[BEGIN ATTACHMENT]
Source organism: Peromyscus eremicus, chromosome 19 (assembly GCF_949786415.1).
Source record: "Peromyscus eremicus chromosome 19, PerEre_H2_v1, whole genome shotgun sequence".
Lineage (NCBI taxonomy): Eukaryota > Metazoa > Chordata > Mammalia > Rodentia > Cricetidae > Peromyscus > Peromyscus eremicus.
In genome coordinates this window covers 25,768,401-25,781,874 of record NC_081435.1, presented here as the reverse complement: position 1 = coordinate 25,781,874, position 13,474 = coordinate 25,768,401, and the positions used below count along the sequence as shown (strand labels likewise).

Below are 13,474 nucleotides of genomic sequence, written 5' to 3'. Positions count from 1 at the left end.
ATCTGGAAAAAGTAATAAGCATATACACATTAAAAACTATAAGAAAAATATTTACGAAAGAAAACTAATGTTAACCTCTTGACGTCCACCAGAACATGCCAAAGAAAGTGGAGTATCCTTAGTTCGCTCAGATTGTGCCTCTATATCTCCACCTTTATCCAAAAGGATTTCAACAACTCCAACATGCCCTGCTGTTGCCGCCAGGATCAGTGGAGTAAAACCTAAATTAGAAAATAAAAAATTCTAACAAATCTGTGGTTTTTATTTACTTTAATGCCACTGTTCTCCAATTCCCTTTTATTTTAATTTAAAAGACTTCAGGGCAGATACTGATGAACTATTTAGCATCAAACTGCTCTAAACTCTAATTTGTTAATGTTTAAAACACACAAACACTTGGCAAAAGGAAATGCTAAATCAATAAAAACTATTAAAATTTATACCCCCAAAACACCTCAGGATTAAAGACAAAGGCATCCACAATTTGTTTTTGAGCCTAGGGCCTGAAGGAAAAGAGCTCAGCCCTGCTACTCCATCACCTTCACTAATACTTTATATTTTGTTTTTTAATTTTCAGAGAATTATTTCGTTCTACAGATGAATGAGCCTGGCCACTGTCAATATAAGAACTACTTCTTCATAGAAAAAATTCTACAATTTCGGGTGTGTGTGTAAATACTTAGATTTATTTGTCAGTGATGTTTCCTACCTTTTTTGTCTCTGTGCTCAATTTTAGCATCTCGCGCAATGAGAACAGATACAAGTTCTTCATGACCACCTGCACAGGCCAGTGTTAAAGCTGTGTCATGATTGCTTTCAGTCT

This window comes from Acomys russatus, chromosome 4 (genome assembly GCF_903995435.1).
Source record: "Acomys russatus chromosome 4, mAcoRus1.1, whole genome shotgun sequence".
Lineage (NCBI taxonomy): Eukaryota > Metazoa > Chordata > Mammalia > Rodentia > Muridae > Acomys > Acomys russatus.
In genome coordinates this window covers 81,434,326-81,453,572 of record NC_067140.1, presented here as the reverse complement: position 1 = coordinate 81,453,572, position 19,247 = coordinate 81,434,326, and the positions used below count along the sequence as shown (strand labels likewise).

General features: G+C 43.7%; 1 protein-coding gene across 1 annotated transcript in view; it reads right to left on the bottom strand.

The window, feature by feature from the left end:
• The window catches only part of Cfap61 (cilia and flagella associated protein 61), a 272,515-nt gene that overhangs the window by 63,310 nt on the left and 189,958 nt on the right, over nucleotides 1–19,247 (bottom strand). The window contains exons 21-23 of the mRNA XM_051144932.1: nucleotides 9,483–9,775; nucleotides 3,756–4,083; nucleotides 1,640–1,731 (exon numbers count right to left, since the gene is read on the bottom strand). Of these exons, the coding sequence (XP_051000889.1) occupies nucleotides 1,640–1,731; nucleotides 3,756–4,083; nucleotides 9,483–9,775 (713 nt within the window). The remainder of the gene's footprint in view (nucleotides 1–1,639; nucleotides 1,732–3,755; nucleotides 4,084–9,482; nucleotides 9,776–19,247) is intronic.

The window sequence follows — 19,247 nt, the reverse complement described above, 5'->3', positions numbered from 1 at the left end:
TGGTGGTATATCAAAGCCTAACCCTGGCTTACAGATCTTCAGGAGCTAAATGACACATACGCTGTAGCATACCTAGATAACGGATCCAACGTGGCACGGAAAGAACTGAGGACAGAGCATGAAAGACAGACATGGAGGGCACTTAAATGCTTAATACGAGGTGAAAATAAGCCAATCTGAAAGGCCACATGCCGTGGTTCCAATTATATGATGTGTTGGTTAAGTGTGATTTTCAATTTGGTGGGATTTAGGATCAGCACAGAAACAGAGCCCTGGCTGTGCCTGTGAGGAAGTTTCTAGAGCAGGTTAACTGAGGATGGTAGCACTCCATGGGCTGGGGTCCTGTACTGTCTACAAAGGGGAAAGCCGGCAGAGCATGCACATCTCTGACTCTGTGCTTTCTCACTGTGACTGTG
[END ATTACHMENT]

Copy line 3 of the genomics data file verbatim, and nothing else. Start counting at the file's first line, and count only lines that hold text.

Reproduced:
Lineage (NCBI taxonomy): Eukaryota > Metazoa > Chordata > Mammalia > Rodentia > Cricetidae > Peromyscus > Peromyscus eremicus.